Charity, sponsoring, or CSR?
Corporate donation is associated with a financial contribution by a corporation to another organization or individual. The aim is to support the donor in achieving a shared purpose. For Americans, for example, the biggest success and coolness indicator is how much taxes you pay and how much you donate yearly.
A moral case accompanies the donation – whether it should be public or not. Some corporations believe it is better to do charity anonymously and not talk about it. On the other side is the theory that doing good and talking about it calls for more good and expands it. In this way, you encourage other corporations to follow your role model.
By all means, trusting the donor will manage your money well is crucial. You will look into the financial reports, check the progress and evaluate the real contribution, not just throw a colossal amount of resources at some cosy-sounding fund.
Examples of corporate donations are filling in an account for a sick person or investing in educational centers.
Sponsorship is mainly a paid presence. The support may be not just financial, but in most cases, that is what it is – at least partly. The activity is managed by another company. The idea behind sponsoring is to find a proper event or place with a concentration of your target groups and to show them the best possible side of your brand.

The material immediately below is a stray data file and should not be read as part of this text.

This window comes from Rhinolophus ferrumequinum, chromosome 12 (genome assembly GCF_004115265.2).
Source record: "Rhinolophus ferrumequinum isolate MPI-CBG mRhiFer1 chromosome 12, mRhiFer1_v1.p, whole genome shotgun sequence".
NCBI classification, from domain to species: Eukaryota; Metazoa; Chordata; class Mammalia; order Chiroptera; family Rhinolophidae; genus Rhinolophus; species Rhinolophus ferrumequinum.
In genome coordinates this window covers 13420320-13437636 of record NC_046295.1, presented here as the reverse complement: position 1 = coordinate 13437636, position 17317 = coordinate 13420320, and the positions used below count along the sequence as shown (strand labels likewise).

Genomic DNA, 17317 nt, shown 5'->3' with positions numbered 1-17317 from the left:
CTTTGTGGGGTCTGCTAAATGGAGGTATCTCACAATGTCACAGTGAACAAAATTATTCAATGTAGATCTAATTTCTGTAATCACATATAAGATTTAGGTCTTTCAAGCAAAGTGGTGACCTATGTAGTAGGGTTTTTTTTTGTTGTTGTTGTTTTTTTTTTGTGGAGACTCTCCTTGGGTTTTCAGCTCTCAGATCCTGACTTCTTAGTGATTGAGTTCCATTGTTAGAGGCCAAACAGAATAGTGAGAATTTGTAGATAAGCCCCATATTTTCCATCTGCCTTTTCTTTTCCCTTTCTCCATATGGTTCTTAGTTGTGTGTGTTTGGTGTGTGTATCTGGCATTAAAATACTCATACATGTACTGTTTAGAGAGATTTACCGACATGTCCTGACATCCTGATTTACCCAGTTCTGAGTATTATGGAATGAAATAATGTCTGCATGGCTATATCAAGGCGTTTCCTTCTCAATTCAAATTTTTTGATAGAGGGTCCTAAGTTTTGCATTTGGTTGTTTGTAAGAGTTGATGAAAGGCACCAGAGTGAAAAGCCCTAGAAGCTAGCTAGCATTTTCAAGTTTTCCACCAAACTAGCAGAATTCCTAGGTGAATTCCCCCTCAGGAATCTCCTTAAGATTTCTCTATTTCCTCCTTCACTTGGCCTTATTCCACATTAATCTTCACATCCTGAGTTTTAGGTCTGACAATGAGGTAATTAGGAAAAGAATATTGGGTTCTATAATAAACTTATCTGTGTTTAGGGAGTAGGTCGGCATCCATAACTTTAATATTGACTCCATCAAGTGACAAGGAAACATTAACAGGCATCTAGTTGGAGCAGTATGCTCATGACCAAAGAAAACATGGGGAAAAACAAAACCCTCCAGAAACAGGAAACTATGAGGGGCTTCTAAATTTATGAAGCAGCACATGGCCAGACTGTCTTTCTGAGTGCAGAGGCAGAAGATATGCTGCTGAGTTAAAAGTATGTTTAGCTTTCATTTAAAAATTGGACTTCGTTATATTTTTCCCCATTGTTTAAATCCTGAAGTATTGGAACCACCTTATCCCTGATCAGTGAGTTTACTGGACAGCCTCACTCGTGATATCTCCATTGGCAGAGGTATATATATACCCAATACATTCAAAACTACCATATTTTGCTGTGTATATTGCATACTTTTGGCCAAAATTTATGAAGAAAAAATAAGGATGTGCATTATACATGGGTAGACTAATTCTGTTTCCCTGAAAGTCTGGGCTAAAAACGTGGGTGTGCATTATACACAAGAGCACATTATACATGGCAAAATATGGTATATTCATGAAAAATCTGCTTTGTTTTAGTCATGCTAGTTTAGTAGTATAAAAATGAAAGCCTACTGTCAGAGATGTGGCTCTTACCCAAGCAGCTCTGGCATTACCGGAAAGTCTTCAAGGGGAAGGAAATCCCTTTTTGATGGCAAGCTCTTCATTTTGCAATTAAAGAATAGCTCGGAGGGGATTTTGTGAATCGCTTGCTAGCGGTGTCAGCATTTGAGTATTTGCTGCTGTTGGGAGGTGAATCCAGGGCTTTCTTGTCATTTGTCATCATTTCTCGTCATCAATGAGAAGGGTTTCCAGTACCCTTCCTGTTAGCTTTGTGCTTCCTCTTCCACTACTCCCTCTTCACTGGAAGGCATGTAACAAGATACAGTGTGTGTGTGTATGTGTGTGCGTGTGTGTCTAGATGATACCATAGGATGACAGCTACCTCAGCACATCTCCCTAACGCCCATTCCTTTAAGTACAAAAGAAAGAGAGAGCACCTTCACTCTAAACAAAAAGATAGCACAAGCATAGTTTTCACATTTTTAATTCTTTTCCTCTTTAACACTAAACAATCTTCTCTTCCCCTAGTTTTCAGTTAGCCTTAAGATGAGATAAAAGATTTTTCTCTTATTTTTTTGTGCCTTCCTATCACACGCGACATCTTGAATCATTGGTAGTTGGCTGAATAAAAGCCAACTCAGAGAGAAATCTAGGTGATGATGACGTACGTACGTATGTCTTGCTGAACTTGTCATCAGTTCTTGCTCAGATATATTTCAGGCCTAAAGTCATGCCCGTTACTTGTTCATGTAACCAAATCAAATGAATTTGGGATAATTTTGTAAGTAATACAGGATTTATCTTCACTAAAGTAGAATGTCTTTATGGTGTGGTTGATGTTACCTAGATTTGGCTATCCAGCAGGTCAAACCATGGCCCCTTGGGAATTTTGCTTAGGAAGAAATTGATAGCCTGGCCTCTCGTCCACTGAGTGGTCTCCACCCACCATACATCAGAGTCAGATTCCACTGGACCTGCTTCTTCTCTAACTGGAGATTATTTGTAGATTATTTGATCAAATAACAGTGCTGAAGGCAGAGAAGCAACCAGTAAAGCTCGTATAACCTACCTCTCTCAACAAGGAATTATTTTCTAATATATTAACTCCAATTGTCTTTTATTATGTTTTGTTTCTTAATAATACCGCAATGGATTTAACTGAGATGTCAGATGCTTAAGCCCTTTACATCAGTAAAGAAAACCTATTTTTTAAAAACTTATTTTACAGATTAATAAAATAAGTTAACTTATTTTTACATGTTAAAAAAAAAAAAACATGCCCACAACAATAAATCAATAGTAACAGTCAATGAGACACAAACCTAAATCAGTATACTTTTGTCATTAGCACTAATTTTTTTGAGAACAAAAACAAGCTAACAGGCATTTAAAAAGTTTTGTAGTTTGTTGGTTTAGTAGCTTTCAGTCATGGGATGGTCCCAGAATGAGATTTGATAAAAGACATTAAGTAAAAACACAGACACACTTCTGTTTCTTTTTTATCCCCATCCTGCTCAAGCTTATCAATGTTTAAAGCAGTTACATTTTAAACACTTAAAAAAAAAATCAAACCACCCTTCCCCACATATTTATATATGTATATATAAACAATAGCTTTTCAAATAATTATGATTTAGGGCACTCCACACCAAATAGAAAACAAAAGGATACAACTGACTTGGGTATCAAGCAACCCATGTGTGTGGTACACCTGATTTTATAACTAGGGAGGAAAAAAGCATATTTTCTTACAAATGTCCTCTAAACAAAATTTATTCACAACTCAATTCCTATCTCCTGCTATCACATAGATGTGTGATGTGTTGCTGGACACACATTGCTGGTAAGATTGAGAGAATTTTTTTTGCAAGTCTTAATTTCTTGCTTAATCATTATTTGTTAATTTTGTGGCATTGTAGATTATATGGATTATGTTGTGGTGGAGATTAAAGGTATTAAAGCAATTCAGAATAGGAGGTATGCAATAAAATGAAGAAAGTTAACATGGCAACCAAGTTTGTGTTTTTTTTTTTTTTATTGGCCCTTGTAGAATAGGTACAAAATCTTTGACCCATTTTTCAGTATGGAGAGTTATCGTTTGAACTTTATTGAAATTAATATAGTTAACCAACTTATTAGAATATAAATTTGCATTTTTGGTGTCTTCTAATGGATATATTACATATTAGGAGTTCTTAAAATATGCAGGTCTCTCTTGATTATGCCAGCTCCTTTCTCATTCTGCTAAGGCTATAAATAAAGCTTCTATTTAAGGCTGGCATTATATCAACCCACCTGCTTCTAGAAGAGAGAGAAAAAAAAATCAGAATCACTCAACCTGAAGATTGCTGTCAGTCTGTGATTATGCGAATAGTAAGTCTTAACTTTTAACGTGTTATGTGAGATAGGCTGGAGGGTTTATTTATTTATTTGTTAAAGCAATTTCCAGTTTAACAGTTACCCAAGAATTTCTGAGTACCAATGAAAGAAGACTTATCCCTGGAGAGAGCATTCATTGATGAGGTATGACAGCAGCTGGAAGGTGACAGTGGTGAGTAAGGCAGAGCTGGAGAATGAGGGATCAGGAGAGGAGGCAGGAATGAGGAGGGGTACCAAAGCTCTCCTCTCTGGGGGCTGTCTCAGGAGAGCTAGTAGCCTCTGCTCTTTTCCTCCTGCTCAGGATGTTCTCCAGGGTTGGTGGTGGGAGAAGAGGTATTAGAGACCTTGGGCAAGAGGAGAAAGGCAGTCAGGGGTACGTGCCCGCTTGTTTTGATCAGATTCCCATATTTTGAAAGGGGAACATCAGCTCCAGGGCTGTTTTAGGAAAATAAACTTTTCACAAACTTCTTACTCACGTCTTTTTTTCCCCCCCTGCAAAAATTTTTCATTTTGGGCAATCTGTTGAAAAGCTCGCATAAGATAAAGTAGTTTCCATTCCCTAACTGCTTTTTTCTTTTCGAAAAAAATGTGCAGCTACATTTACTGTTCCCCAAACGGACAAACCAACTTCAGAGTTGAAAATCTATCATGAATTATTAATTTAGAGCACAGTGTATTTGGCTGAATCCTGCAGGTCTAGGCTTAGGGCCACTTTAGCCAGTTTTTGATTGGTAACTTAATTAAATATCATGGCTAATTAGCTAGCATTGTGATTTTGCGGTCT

For example, if you are a mineral water bottling company, provide your product to an economic forum. Thus, you will literally satisfy one of the most basic needs of people. And your logo will be everywhere. Read more sponsorship options in our next blog post.
CSR (Corporate Social Responsibility) is targeted at significant public causes and usually has a longer-term effect. When a company engages with CSR, it can recognize how corporate actions improve society and the environment in a sustainable way. This self-regulating business model is a great way to raise ethical standards in the workplace. For a company to be socially responsible, it must first be responsible for its shareholders and employees.
CSR is first and foremost a strategy of large corporations. Besides, the more visible and successful a company is, the more it focuses on values as a driver for responsible action. Yet, small and mid-sized businesses also establish social responsibility programs. But they are narrow-promoted due to limited ad scope. In social responsibility activities, your company is much more involved. It leads the whole process – either on its own or in alliance with partner organisations.
An example of CSR can be the social integration of refugees or other minority groups through special employment programs; initiatives for reducing the impact of plastics on the environment. CSR is also to organize the children of company’s employees to visit the workplace of their parents to learn more about their professions – like the Bulgarian Network of UNGC has been doing for years.
What do the agencies want you to know?